prayer in CAR

New Peacebuilding Force in Central African Republic

Photo by Michael Stulman/CRS

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A new force has emerged in conflict-wracked Central African Republic, or CAR. Its members don’t wear helmets or carry guns. They are community members facilitating dialogue between conflicting groups, promoting reconciliation initiatives and monitoring security in villages.

woman in central african republic

Marie Voto from Mboko village in the Central African Republic participated in trauma healing and peacebuilding training. Photo by Michael Stulman/CRS

“We want to solve the problems of our community. We want to forgive, work together and move forward,” says Mboko village resident Marie Voto.

With support from U.S. Agency for International Development through the Global Development Alliance, Catholic Relief Services and our partners have trained more than 8,000 people using support services designed to  help them address their traumatic experiences and manage difficult discussions about peace and reconciliation.

The training is offered through the Central African Republic Interfaith Peacebuilding Partnership, or CIPP, led by CRS and including Islamic Relief Worldwide, World Vision International, Aegis Trust and the CAR Interreligious Platform.

Overcoming trauma to enable healing

The path to peacebuilding often begins with healing and forgiveness. But overcoming emotional and physical suffering is easier said than done. Often, it’s not just telling the story of traumatic events, but processing all the feelings.

“My husband and I saw everything they did,” says Marie, referring to the militia that attacked their village in 2013. “I was frightened. We knew we could die at any time.”

CIPP will provide support services for the duration of the 5-year project, and empower local facilitators, through training, to continue to serve their communities.

“When you don't forgive, the story is still alive inside of you, and it can affect your everyday life,” Marie says. Instead of nurturing her anger, she is moving on with an infectious spirit of reconciliation.

By acknowledging her past and processing it, Marie is helping shape a better, peaceful future for herself, her family, her community—and eventually, her country.

“If your heart is disarmed, your hands will be disarmed,” says pastor Nicolas Singa-Gbazia, leader of Maison Prisca, a local organization that provides education and vocational training for youth.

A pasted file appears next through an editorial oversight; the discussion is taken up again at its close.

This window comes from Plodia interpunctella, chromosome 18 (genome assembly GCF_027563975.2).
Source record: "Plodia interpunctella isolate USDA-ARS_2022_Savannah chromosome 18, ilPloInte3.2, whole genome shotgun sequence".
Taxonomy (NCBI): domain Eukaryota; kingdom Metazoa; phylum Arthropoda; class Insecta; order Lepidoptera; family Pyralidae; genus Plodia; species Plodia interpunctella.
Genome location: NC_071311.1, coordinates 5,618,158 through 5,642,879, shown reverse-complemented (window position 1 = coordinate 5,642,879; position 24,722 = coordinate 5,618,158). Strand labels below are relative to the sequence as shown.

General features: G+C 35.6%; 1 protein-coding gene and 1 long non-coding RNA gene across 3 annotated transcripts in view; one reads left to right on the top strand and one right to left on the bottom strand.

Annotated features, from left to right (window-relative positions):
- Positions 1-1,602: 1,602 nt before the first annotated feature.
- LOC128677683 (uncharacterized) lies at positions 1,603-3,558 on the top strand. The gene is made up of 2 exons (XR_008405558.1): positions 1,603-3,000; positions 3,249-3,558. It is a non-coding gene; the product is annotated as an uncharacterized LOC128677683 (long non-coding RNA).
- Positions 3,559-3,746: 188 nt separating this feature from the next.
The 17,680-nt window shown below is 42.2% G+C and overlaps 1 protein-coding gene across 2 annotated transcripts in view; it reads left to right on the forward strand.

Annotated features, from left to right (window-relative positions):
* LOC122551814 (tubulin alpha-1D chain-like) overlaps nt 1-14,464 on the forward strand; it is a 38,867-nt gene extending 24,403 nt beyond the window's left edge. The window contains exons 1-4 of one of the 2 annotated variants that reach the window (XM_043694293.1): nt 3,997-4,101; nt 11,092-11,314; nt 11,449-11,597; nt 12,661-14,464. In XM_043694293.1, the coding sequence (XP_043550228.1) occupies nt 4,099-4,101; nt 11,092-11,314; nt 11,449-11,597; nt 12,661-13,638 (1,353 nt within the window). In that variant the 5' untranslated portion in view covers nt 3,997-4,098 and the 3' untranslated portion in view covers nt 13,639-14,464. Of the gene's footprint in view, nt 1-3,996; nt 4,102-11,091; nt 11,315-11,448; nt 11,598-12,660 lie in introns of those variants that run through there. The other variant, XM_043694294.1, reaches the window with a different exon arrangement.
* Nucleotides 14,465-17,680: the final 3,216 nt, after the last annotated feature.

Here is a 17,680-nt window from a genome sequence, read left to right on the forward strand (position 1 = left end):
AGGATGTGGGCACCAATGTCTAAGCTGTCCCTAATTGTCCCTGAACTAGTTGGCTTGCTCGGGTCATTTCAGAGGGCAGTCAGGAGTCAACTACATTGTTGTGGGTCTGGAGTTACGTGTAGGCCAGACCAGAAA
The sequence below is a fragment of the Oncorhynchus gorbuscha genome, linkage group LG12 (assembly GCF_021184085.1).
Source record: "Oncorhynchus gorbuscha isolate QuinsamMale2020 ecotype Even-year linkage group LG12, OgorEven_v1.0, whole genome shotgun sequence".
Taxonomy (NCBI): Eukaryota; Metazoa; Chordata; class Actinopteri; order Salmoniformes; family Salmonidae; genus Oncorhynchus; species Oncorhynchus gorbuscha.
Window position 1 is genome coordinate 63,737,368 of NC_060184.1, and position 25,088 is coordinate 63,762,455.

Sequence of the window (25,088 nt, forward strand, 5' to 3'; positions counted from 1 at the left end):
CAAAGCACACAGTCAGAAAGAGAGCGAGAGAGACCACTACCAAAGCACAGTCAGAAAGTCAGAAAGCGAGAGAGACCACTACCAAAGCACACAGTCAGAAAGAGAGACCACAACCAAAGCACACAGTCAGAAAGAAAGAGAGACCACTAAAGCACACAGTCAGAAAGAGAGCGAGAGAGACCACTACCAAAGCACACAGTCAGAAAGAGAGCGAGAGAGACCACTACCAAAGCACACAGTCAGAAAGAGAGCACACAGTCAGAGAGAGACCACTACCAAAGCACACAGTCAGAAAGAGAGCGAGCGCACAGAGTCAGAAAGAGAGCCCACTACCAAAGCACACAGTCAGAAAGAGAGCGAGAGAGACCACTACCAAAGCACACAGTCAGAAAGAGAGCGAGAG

Lasting solutions for peace

businesswomen in central african republic

CRS and partners provided a small grant to women in Mboko village so they could start a business—earning income for themselves and their families. Photo by Michael Stulman/CRS

Many public institutions in CAR have collapsed after decades of war. Chronic unemployment has fueled conflict and crime, in a vicious cycle that leads to a downward spiral.

Some 2.5 million people need humanitarian assistance.

But “without peace, you can't do anything. Development depends on peace,” says pastor Nicolas. Peace and reconciliation are the key to better schools, better health systems and better job opportunities, he says.

CIPP supports local organizations and business associations through small grants to encourage peacebuilding and trauma healing through Central African institutions that can lay the groundwork for sustainable peace in CAR.

Religious institutions are still widely respected, and faith leaders play a key role in most of CAR’s communities. Local civil society groups, too, have been critically important in CAR, despite the challenges they face.

“Civil society in CAR is active, but has its limits. We have human resources but lack financial resources,” says pastor Nicolas.

One of Maison Prisca’s first international grants was from CIPP. The money supported peacebuilding training and trauma healing workshops for 96 people. It also improved the organization’s operational and financial management.

Since then, Maison Prisca has mobilized more than $45,000 from other international donors.

Fourteen civil society and religious organizations have been selected to receive small grants through CIPP, and 57 associations and microenterprises received funding to relaunch business activities that help people earn income, so they can provide for their families—a key step in building the foundation for lasting peace.

In Marie’s community, for example, several women received a grant to form a business—each of them responsible for selling a different item.

“We work together. With the profits, we can grow the business and loan money to each other,” says Marie. “And by working together, we not only meet our daily needs but we have peace.”

 

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